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Old 14 March 2003, 06:04   #1
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bleeding hydraulic steering

Hi

I just changed the engine on my boat, and now I need to bleed the hydraulic steering.
I have never done this before, so any clues will be appriciated.

This is going to be DIY project. All the cabels and connectores from the old engine was a perfect fit on the new one, so I didn't have to change anything else but the engine
I just unpluged the old one and repluged the new one. Even the mounting holes in the transom was a perfect match. (Is this normal, or am I missing something here)

Old engine : Yamaha 115 (Broken gear shift) DIY repair in progress
New engine : Yamaha 150 Vmax.

Thanks
Rene
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Old 14 March 2003, 13:15   #2
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Bleeding Steering - not a Fun job!

Like any other hydraulic system they don’t work unless ALL OF THE AIR is bled out of the system properly. Start by making the final adjustments to the hydraulic line routing and then attach both ends of them to the helm unit and piston/ram assembly. Make sure to get them on the right way so you don’t turn left when steering right! That would be a BAD thing! You will need another body to assist you. On the helm end remove the fill port plug and attach the supply fitting and invert the fluid supply such that no air can enter the system. On the ram end loosen the bleed nut on one side of the ram. Then turn the steering wheel to pump fluid through one side of the system….forcing air out the other end by the ram/piston end of the system. Collect extra hydraulic fluid coming out of the ram bleed hole by using the little extension tube that comes with the kit. You will have to replenish the fluid fill supply several times during this process until the lines are FULL of fluid and NO AIR comes out when operating the helm unit. You would be advised to do two complete bleed cycles….I found that about 4 were necessary when first filling the unit to get all of the air out. It is tricky and time consuming but probably worth it to do it properly when first filling the system. The firmness of your steering performance will depend on doing a good job here. You will need to save and reuse the excess hydraulic fluid or you will not have enough….and apparently it is special as they say to NOT use brake fluid or transmission fluid. Once you and your partner develop a system it will go much quicker….be careful not to spill hydraulic fluid on your carpet and seats! Repeat this procedure with the other side of the ram/piston unit. Verify that all fittings are tight and leak check by turning the steering all the way over to the stops and apply pressure. Check all fittings for hydraulic fluid leaks. If a leak is discovered…tighten and re-bleed that portion of the system.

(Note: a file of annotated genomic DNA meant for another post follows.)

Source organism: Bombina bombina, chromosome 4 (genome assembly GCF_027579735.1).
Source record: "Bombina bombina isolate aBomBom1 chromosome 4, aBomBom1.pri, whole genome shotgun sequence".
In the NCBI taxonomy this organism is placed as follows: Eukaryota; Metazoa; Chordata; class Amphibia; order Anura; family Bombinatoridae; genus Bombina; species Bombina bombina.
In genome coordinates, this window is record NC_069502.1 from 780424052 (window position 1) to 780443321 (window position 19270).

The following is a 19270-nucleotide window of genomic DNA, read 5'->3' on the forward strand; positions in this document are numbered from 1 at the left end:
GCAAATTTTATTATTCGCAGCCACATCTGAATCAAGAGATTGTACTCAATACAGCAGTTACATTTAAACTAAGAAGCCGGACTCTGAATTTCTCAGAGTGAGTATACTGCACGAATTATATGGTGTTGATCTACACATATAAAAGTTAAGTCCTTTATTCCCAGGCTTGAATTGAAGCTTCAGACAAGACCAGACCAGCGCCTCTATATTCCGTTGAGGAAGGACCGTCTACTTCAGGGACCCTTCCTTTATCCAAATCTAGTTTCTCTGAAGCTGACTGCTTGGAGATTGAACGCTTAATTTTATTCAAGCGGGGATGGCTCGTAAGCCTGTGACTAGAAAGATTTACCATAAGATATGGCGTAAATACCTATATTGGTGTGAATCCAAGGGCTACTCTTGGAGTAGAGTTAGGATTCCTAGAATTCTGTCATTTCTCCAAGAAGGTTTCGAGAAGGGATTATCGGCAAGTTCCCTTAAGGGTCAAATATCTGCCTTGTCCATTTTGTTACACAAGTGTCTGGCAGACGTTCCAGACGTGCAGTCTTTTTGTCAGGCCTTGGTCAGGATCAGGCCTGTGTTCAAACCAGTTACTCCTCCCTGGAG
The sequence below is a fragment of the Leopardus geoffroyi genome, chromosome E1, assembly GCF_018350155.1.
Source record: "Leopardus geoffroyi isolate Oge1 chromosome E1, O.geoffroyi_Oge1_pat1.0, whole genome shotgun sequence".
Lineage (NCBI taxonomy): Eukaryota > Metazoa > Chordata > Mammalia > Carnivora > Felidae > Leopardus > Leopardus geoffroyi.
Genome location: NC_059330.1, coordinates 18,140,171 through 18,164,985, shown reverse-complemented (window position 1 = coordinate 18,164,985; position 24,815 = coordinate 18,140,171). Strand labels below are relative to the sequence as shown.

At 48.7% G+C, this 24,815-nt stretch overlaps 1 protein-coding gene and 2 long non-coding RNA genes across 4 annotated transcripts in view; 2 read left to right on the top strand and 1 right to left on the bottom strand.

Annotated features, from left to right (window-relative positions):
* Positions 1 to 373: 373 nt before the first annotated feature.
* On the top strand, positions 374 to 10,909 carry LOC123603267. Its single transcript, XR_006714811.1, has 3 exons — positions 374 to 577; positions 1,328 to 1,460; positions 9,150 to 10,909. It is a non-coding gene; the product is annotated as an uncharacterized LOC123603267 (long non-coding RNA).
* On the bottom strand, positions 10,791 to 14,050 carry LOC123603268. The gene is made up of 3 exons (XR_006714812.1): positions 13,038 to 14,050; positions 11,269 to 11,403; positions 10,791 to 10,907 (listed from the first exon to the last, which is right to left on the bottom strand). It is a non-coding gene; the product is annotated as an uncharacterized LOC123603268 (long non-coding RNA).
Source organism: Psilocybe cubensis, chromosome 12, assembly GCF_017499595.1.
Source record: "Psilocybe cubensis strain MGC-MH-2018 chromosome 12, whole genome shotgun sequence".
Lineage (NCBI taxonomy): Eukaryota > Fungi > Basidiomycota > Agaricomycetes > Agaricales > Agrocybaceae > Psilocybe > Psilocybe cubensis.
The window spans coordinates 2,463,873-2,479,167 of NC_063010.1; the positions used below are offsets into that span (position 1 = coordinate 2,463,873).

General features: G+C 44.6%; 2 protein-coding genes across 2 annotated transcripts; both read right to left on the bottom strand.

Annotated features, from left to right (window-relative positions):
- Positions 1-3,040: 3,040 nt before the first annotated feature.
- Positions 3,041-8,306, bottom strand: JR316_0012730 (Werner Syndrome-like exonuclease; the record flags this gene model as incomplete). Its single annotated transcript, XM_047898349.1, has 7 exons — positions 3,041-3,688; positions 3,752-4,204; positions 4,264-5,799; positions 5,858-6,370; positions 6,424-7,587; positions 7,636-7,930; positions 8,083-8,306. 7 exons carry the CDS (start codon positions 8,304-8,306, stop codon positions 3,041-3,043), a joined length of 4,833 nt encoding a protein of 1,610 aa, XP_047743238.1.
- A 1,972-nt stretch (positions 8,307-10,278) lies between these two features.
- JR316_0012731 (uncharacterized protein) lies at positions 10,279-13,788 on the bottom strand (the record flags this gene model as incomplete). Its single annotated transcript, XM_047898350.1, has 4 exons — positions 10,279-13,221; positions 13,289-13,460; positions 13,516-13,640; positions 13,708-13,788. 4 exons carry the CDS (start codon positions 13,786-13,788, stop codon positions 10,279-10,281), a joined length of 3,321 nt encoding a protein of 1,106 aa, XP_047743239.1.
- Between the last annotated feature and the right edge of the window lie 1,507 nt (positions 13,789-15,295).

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Old 14 March 2003, 15:56   #3
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bleeding

If there is no bleed point on the ram do this.As Charles suggested make sure that the hoses are in the corect order on the helm unit but dissconect one of them, as the helm is a pump spin it one way while filling with fluid and place a container under the disconnected hose to collect fluid on the way back to the helm. when a good flow of oil is evident into the container whilist you spin the wheel , reconnect the hose, top up resivor on the helm and lock the steering all the way left and all the way right.As the helm is the highest part of the system air will collect in it and you simply vent this by opening the filler cap and repeating the lock left and right a couple of times, periodically venting as you go. As Charles says getting it right now will ensure positive sterring in the future gavin
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Old 14 March 2003, 17:38   #4
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Rene,

Your steering has two bleed nipples facing forward on each end of the ram. Charles description is quite accurate, the only thing I used to do was attach two pieces of clear tube one on each nipple and put the ends in a glass so air isn't drawn back up into the ram. The fluid will go everywhere and you will need at least two litres to do it from empty. A small jug helps pour it into the pump under the wheel.

I am sure you will get the hang of it, and do the whole thing in about 2 hours with a willing volunteer.
Regards
Pete
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Old 15 March 2003, 06:01   #5
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Bleeding System

Morning,

This may help you, when bleeding brakes on a car you can by a kit from Halfords.

This kit conects to the bleed niples in the same way but has a none return valve so makes bleeding a one man job maybe of use as niples and tube can be addapted to fit.

Good Luck
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Old 17 March 2003, 09:44   #6
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Old 17 March 2003, 09:45   #7
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Hi

Thanks for all your help. It was pretty simple ones I got the hang of it.
Loosen the two bleed nipples and poor new fluid into the steering wheel. But what a mees. Even when I tried to collect the fluid coming out of the nipples....

But I only needed a little bit of hydraulic fluid, because I didn't need to bleed the complete system, only the ram.

This ram seems to bet different that my old one. I need to turn my steering wheel a lot more than before to get from one side to the other.

Anyway thanks for all your help

Rene
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